Addressing the remote causes of irresponsible corporate behaviours in the financial sector

Accordingly, the problem is the industry culture as a whole, and as such resolution must be addressed towards the industry as a whole. The current system of regulation has failed in its efforts to prevent financial institutions engaging in illegal, immoral, and harmful behaviour, therefore, is unfit for purpose.

If we want whistleblowers and leakers to take the risks of acting in the public interest, then they must be secure there exists the possibility of addressing nefarious conduct, and act as an effective future deterrent On this scale, this is achievable through a system of comprehensive reform of the regulators, and the powers available to them.

It is simply not enough that institutions pay fines once caught, often seen as the cost of doing business (Connor & Lande 2012 p. 428), and executives and managers escape personal criminal liability. If a bank can be given a deferred prosecution, and then continue to engage in the same conduct that led to the sanction, without further punishment, then the system is not fit for purpose.

In response, it would be beneficial for all financial industry staff to be held accountable for their role and actions. Individuals often overestimate their ability to influence events that are predominantly chance, and overconfident in the accuracy of forecasts. Greed and a ‘bonus culture’ can encourage decision-makers and staff at the coal face to minimise risk and turn a blind eye to consequences (Turner 2009). Similarly, the desire to generate profits contributes to decision-makers and senior management being willfully ignorant to the history, circumstances, and experiences that have lead to previous crisis (Holland, J. 2010 p. 93), put simply, the industry is reluctant to learn the lessons of the past and continues to engage in immoral, risky, or illegal conduct – however, if individuals had a reasonable belief that to engage in illegality or suspect transactions, they were personally criminally responsible for those transactions, there would exist both an effective deterrent in approving the transaction and retaining the client, and an important means of personal accountability outside of the ineffective corporate system.

Therefore, following leaks of this nature, regulators and criminal investigators could pursue both executives and staff for the parts they played, including through negligence. Once bad actors, regardless of their position, begin seeing reasonable risks of criminal liability and incarceration, this would provide an opportunity for effective cultural shift in the industry, and those who continue to refuse to change would be responsible for the harm they are involved in, and as such, whistleblowers would see they are not only taken seriously, but change would occur as a result of their risks.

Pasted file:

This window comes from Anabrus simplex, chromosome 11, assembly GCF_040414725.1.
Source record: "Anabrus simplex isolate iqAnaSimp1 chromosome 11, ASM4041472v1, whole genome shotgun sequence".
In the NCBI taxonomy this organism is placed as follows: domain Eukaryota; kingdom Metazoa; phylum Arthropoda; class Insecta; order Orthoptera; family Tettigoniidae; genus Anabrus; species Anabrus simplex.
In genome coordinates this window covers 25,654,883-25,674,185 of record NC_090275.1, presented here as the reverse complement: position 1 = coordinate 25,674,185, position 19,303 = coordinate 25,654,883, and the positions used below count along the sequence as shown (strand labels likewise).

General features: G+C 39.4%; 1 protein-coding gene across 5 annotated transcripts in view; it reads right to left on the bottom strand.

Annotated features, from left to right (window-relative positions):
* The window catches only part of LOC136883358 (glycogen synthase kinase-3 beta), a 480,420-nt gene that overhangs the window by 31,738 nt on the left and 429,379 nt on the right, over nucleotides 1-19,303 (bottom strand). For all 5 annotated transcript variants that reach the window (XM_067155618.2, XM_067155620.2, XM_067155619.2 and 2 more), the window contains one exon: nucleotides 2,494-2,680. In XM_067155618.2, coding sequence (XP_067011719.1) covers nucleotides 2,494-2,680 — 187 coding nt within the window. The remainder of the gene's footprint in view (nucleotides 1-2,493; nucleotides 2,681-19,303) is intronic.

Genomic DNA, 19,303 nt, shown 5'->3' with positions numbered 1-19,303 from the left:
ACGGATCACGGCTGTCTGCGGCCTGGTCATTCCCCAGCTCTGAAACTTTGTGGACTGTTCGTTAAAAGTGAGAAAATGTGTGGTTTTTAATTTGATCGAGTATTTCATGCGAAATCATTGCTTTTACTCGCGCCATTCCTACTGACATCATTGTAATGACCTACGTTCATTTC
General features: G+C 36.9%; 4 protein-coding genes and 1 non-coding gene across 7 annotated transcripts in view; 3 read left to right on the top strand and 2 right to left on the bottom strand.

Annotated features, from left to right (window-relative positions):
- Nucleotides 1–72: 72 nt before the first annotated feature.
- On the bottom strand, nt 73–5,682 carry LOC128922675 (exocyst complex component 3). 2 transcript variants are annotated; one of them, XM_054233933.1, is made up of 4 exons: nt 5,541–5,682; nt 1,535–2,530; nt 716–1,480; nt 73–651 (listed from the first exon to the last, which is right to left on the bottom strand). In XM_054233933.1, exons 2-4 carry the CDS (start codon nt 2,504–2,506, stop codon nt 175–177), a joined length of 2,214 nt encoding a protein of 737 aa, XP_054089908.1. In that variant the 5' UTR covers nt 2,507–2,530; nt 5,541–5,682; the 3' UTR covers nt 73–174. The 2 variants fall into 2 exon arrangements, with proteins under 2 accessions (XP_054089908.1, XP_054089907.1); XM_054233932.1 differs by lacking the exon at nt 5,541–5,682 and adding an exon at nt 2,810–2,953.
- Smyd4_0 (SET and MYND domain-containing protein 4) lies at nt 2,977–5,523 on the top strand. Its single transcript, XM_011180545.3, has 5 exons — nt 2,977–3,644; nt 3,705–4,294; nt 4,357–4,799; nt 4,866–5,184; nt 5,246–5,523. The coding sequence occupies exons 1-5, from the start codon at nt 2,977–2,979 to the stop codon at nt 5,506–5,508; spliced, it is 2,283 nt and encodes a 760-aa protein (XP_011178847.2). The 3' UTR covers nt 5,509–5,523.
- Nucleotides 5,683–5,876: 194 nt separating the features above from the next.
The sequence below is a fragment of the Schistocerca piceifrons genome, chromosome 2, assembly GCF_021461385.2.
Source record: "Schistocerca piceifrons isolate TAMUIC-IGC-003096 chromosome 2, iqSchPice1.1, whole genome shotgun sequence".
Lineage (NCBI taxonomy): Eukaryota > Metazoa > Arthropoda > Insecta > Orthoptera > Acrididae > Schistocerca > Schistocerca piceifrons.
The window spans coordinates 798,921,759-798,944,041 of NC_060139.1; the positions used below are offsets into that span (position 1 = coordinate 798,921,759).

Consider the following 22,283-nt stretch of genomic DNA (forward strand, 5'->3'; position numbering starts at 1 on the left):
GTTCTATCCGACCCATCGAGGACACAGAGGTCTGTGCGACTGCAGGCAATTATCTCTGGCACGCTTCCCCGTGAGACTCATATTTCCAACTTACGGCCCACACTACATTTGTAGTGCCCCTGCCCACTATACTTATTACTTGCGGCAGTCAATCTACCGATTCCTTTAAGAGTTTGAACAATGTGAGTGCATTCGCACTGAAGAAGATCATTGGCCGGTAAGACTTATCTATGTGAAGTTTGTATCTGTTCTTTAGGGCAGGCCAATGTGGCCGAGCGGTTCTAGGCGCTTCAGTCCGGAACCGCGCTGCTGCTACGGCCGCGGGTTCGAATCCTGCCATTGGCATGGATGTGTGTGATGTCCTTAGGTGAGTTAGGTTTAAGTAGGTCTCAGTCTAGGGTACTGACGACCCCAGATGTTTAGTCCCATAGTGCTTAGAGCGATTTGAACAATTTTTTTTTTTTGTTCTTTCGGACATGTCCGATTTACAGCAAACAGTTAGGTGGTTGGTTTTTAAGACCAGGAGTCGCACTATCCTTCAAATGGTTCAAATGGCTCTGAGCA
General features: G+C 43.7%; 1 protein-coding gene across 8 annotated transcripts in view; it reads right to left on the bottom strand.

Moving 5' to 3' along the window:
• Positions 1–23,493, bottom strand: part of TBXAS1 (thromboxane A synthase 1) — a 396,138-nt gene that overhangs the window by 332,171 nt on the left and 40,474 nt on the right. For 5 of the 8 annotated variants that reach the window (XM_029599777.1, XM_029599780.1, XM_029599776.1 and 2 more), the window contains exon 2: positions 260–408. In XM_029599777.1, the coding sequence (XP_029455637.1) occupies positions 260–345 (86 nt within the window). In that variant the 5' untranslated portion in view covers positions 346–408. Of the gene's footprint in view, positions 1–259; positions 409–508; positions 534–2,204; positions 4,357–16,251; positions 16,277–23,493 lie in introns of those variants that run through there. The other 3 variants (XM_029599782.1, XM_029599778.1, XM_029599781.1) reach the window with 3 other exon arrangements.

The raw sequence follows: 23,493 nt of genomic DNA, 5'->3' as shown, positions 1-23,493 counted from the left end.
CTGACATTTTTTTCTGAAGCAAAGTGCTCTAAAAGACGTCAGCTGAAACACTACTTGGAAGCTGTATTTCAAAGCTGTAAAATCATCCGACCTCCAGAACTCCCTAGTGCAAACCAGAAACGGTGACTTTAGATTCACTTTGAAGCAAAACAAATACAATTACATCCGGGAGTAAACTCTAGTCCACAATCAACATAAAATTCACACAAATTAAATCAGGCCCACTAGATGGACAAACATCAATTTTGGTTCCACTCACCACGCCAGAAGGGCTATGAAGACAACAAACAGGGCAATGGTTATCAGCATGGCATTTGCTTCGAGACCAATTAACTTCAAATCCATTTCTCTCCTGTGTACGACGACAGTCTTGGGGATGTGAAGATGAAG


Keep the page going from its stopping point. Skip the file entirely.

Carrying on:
Whistleblowers and leakers are providing the means of applying pressure, but this must be sustained to effect the change required. The lesson isn’t in the futility of whistleblowing as a means of bringing change in the financial services industry, but one of its absolute requirement to make the case for change. If whistleblowers and leakers stop their heroic efforts to alert the wider society of the illegal and immoral actions pervasive throughout the industry, this would be counterproductive to the case for change, giving the impression that actors had learned their lessons and past efforts were effective.

Select Bibliography

Connor, J. M., & Lande, R. H. (2012). Cartels as rational business strategy: crime pays. Cardozo L. Rev., 34, pp. 427-490.

Dworkin, T.M. and Near, J.P. (1997). A better statutory approach to whistle-blowing. Business Ethics Quarterly, pp. 1-16.

Grasso, C. (2020). The troubled path towards greater transparency as a means to foster good corporate governance and fight against corruption in the energy sector, in Stéphane Goutte and Duc Khuong Nguyen (eds.) Handbook of Energy Finance Theories: Practices and Simulations, World Scientific, pp. 363-389.

Holland, J. (2010). Banks, knowledge and crisis: a case of knowledge and learning failure. Journal of Financial Regulation and Compliance, 18 (2), pp. 87-105.

Near, J., Rehg, M., Van Scotter, J., & Miceli, M. (2004). Does type of wrongdoing affect the whistleblowing process? Business Ethics Quarterly, 14, pp. 219-242.

Ruggiero, V. (2015). Power and crime. Routledge.

Sawyer, K., Johnson, J., & Holub, M. (2010). The Necessary Illegitimacy of the Whistleblower. Business & Professional Ethics Journal, 29(1/4), pp. 85-107.

Turner, A. (2009). Chairman, FSA, speech for, The Economist’s Inaugural City Lecture, LSE, [Online] https://corpgov.law.harvard.edu/2009/02/04/the-financial-crisis-and-the-future-of-financial-regulation/

Van De Bunt, H. (2010). Walls of secrecy and silence: The Madoff case and cartels in the construction industry. Criminology & Public Policy, 9(3), pp. 435-453.

Westbrook, A.D. (2018). Cash for Your Conscience: Do Whistleblower Incentives Improve Enforcement of the Foreign Corrupt Practices Act. Wash. & Lee L. Rev., 75, pp. 1097-1167.